Who says a celebrity can't wear the same dress twice? Certainly not Emma Samms. She recently modeled an evening gown at a charity fashion show and announced shortly after that she plans to wear it, in full view of her public, at least twice more. The dress, a full-length design that David Keys of the Plunkett Keys boutique made especially for Samms, is ocher-colored silk taffeta, trimmed with ruffles. Samms first wore it to a cystic fibrosis fund-raising luncheon where all the models were TV-series stars, and all the clothes were from that same boutique. Later, we hear from the store's press liaison, Lee Anderson, Samms said she plans to wear the same dress to co-host a Miss Hollywood pageant and on an upcoming episode of "The Colbys," the nighttime soap on which she's a regular.
'Get ready, she's packing," the doorman at Tina Turner's house warned designer Clifford Olson when he arrived there recently. Olson says he was delivering three identical suede jump suits for Turner to fit into her "giant Louis Vuitton steamer trunk" and take with her on a trip to London. He brought her a yellow, a red and a pearl-gray version of the outfit and says she already has it in turquoise. Olson, who has a design studio in Los Angeles, adds that his regular customer also chose a skintight, mint-green suede pantsuit for her trip.
Maud Adams believes her skin is pale, her hair is "browny, mousy" and her eyebrows tend to droop. "The combination is very undramatic," she says. But the Swedish-born actress, who won't complain about her cheekbones, has managed to compensate over the years with beauty and makeup tricks. Now Adams is passing on those tricks on a $60 videocassette, sold through I. Magnin stores. The tape not only instructs on applying cosmetics but includes a makeup kit. Adams, who says most women use either too much makeup or not enough, says she hopes this venture will be the prelude to a full Maud Adams cosmetic line.
It was Star Wars time at the Matsuda fall show at New York's Palladium last week. Both Cher and Candice Bergen had front-row seats, and photographers were snapping furiously. Cher won the honors for Best Dressed in a black Matsuda tricorn hat and brocade coat. But Candice won the dramatic honors. She cried real tears at the end of the show when her pal Matsuda came out to take his bows.
Actress Suzanne Somers left the performing to others last week at the Beverly Hilton Hotel, where she sat in the audience with husband Alan Hamel. The two came, video camera in tow, to see the Otis/Parsons School of Design Fashion Critics Awards show, the annual gala showing off student designs. Hamel's daughter, Leslie, was among the graduating seniors, and a black satin, beaded gown of her design was among those featured. Young Hamel noted later that she designs for her stepmom at times, including a dress Somers wore on a December, 1984, cover of Playboy magazine. Somers' assessment of the student show? "This is as good as anything you'd see in Paris couture."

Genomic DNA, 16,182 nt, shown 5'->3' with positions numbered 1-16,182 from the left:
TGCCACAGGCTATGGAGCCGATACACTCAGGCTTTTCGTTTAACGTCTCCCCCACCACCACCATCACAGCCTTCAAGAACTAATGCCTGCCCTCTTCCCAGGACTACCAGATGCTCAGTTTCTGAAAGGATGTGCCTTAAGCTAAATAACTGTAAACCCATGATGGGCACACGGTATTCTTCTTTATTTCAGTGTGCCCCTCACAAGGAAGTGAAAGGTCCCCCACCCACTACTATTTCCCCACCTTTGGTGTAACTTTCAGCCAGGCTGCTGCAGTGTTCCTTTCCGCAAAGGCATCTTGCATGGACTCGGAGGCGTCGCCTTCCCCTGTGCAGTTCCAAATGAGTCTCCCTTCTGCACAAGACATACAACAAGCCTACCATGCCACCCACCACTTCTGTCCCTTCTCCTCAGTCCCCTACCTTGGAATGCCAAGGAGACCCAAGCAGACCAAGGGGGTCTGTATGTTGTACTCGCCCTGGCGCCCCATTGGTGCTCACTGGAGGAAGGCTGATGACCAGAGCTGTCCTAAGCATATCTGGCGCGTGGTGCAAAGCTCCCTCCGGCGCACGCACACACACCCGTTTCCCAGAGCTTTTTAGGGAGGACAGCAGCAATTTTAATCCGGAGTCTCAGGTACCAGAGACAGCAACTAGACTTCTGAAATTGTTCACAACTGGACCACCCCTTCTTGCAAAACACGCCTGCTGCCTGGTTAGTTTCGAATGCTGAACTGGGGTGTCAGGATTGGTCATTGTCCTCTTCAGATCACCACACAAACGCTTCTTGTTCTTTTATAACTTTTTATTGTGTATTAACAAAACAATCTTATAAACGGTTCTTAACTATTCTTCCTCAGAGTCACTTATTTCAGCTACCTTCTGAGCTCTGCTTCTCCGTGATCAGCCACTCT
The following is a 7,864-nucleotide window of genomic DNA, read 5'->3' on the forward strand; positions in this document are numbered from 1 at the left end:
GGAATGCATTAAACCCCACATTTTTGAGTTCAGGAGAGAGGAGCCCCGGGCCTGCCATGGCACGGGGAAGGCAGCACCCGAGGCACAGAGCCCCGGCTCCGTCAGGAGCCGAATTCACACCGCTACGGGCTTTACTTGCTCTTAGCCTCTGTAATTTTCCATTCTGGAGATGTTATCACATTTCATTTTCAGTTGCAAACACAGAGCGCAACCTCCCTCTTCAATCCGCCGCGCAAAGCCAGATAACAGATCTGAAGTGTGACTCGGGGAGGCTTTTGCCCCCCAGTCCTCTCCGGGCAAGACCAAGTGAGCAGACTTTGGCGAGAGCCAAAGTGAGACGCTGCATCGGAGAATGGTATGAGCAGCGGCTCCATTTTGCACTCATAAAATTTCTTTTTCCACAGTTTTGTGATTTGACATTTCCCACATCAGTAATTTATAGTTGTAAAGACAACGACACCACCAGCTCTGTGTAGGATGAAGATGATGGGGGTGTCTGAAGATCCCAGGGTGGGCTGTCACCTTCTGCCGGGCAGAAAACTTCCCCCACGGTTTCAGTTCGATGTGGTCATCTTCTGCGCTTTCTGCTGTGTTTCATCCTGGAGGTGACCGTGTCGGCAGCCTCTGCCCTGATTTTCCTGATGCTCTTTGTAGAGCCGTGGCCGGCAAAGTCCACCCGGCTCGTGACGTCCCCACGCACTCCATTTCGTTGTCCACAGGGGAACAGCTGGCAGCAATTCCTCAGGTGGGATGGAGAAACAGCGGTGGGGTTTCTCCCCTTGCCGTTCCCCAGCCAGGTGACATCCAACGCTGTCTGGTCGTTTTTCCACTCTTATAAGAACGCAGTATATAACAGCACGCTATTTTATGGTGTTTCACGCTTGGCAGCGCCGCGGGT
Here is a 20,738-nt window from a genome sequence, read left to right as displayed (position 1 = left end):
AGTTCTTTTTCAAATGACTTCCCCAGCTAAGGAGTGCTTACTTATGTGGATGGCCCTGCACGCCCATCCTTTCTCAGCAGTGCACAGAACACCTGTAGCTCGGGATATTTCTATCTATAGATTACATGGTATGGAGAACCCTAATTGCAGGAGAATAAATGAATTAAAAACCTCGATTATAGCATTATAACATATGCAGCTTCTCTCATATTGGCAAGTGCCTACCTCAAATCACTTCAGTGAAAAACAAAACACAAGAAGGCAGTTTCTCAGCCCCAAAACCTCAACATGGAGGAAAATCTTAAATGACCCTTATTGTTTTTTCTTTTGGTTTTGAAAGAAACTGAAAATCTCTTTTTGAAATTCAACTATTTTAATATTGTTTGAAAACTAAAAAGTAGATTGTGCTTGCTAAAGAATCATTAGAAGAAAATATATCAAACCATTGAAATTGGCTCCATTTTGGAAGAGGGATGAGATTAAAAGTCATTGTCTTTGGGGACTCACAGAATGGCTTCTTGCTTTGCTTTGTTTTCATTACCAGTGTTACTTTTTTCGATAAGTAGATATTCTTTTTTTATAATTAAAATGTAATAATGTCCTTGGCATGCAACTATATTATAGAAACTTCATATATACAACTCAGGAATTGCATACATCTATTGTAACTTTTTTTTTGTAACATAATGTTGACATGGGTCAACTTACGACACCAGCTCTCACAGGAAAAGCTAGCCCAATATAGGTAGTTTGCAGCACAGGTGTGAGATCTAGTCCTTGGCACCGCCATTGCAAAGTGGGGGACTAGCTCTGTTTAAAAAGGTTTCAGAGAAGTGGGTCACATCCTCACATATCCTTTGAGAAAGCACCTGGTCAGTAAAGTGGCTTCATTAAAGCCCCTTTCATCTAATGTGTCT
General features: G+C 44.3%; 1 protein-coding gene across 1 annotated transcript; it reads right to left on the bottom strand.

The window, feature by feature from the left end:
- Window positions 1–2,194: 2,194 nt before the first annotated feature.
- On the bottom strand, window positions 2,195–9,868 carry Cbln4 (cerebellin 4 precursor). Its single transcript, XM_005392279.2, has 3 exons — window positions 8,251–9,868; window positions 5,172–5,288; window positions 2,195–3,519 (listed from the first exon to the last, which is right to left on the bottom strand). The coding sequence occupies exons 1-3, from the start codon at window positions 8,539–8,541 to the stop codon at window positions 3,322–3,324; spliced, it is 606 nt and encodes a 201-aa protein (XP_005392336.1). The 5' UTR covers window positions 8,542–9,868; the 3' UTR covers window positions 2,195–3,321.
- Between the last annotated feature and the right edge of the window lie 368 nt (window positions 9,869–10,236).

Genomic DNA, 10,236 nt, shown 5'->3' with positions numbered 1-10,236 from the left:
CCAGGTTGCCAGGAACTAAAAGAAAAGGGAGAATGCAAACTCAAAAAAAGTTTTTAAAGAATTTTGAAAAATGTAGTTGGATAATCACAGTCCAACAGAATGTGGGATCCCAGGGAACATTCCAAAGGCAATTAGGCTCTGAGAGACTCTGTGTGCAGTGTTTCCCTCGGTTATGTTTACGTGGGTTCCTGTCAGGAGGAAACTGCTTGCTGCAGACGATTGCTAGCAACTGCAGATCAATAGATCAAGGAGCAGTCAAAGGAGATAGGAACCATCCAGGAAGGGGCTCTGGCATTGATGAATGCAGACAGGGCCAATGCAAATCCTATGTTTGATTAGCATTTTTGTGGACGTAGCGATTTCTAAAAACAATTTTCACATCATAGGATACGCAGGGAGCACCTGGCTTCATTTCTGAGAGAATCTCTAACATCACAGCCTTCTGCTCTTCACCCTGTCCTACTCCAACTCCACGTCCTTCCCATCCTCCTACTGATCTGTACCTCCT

Hottest new mannequin on the New York runways for the fall shows this week is a baby-faced black model from Detroit named Veronica Webb. Listen thinks she looks like a cross between Billie Holiday and Sandra Dee. Karl Lagerfeld, who used the 20-year-old in his KL Sport show, tells Listen that Webb is his latest muse. Webb, who's with the Bethann agency, also vamped down runways this week for Willi Smith and Matsuda.
The third annual More Fashion Award for young design talents, held at New York's Plaza Hotel Monday, went to Stephen Manniello. When hostess Catherine Oxenberg, gowned in black with colored rhinestones by Giorgio Sant'Angelo, presented him with the Paloma Picasso-designed statuette, Manniello thanked his mother, Rose, for sticking by him. The Broadway's Lee Hogan Cass commented to Listen: "I thought he showed a lot of talent with his architectural, Mondrian-like use of fabric. I think he shows promise."
The people who are giving you Esquire magazine are coming out with a woman's magazine that, in a sense, will be bigger and better. It's called New York Woman and will be larger, at 9 by 11 inches, than Esquire and printed on better-stock paper. Listen asked editor Betsy Carter--who will debut the new, six-times-a-year magazine with its September/October issue--if she thinks the Los Angeles woman will relate to New York Woman. "The words New York Woman will become a generic term for a woman with a certain wit and intelligence," explains Carter, who was the former editorial director at Esquire.
If you've always wanted to own something by artist Rene Magritte, now you can. Well, sort of. For his fall women's line, Alexander Julian has been partially inspired by the late Belgian surrealist painter whose derby-hatted man with an apple in front of his face is a familiar image. Julian's put the same image on the front of a sweater. He's also done a jacket inspired by Magritte's "This is not a pipe" image of a pipe. The jacket is embroidered with pipes and the phrase "This is not a jacket" in French.
Out of the mouths of proud parents: At the Calvin Klein fall show in New York this week, Listen overheard Calvin's father, Leo, comment to Calvin's mother as the models began coming down the runway: "They look good, don't they?"